The recent Covid-19 crisis tested the adequacy of health insurance covers for many of us. What seemed like robust health cover proved to be inadequate, at least in some cases. The employer cover of Rs 3 lacs and private health plan of Rs 5 lacs seems woefully inadequate now. Doesn’t it?
- What is an adequate health cover then?
- How do you enhance your health insurance cover? After all, the extra coverage comes at a cost.
The first question is difficult to answer. If you are out of luck, no amount is ever going to be enough. However, in my opinion, a base cover of Rs 5 lacs per person in a family floater plan is decent. And this is before no-claim bonuses. So, for a family of 4, a floater plan of Rs 20 lacs should be a good choice.
If you have an individual plan, Rs 10 lacs looks like a good number.
About the increase in coverage, there are 2 ways to do it.
Enhance existing cover or buy a super top-up plan.
Here a few things to keep in mind.
The Marginal cost of Health Insurance is not very high
And you must use this to your advantage.
I produce actual data for an insurance plan for a family of 4 (40, 38, 12, 10):
Rs 5 lacs cover costs ~ 19,000.
Rs 10 lac cover costs ~24,600. Thus, the next 5 lacs of cover comes at just 5,600 more.
Rs 20 lac cover costs ~31,200.
Thus, while the health insurance coverage has gone up by 4 times, the annual premium has less than doubled.
Contrast this with term life insurance coverage. If Rs 50 lacs term plan costs your Rs 12,000, a Rs 1 crore cover will cost you ~ Rs 24,000. Thus, the premium increases in proportion to the increase in Sum Assured.
Why this difference between a Term insurance plan and Health insurance plan?
The difference is due to the nature of the product.
And since the insurance company prices the product, let us look at this from the perspective of an insurance company too.
A term plan is a fixed benefit plan. If the policyholder passes away, the insurer must pay the Sum Assured to the family. And the probability of the policyholder passing away in a policy year does not depend on the quantum of life cover he/she has.
If you have a cover of Rs 50 lacs, they pay Rs 50 lacs to the family. If you have a cover of Rs 1 crore, the insurer will pay Rs 1 crore. The same insured event forces them to pay double the amount.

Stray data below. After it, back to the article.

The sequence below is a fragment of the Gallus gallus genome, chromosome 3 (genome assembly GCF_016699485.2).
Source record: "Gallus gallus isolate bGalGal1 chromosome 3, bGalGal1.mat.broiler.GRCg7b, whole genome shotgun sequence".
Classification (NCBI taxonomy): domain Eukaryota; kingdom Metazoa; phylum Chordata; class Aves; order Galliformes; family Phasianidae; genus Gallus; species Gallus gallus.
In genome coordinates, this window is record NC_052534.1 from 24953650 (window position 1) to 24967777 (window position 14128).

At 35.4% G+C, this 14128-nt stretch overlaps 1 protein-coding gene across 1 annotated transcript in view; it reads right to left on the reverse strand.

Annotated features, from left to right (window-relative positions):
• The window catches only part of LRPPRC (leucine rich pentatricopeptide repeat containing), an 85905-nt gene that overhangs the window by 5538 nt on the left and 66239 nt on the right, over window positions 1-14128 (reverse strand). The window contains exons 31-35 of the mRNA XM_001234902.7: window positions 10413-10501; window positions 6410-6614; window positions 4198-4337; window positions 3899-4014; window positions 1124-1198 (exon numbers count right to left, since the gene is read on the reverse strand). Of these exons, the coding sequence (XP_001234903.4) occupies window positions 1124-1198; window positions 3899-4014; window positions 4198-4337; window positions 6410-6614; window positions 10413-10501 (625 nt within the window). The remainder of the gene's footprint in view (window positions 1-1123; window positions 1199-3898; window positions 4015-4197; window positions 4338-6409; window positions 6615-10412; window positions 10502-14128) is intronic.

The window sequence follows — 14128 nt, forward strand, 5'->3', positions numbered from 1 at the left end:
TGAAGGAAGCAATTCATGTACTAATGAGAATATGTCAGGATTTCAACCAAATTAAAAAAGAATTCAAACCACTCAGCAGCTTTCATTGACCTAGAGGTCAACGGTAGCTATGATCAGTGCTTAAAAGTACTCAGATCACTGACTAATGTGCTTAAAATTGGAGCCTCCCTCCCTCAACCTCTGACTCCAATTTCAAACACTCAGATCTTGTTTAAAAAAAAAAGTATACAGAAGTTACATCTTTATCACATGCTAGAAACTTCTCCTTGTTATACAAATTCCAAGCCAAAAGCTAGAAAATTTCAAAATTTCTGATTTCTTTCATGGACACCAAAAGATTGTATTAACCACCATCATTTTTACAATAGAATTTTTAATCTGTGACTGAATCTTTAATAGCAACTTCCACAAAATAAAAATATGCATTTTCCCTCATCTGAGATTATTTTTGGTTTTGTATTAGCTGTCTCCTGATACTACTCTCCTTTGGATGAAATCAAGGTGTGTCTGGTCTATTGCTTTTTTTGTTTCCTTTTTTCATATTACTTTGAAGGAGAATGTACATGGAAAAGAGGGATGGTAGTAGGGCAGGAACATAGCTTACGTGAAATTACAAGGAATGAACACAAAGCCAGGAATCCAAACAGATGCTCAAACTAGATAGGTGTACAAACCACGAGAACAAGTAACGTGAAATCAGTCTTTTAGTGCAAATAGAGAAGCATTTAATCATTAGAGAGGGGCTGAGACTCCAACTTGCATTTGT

Therefore, from an insurer’s perspective, if life cover of Rs 50 lacs is priced at X, the cover of Rs 1 crore must be priced at 2X. Double the coverage, double the premium.
Health insurance products are indemnity-based plans.
The insurance company reimburses the cost of medical treatment as per the terms and conditions of the policy (admissible claim).
Now, the odds of your raking up a hospital bill of Rs 5 lacs is lower than running a bill of Rs 10 lacs.
Therefore, the underwriting team of the insurer can decide to price the additional coverage at a lower price. Moreover, with competition around, you can expect the marginal cost of insurance to be low.
A Super top-up plan can come in handy
You can augment your health insurance cover through a super top-up health insurance plan too.
The pay-out from a super top-up health insurance is trigged once the claim account breaches a certain threshold.
Let’s say you buy a super top-up plan of 20 lacs with a deductible of Rs 5 lacs. In that case, if the claim amount (admissible claim) breaches Rs 5 lacs, the excess bill amount will be paid by the insurer under the super top-up plan.
So, if the bill amount is Rs 8 lacs. Any excess over Rs 5 lacs (8-5 =3 lacs) shall be paid by the insurance company.
Now, if you had a base plan of Rs 5 lacs too, the first Rs 5 lacs will be paid under the base plan and the remaining Rs 3 lacs shall be paid under by super top-up plan.
When I refer to a base plan in the post, I am referring to a health insurance plan without any deductible. Your employer group health insurance plan or your existing private plan can be called the base plan.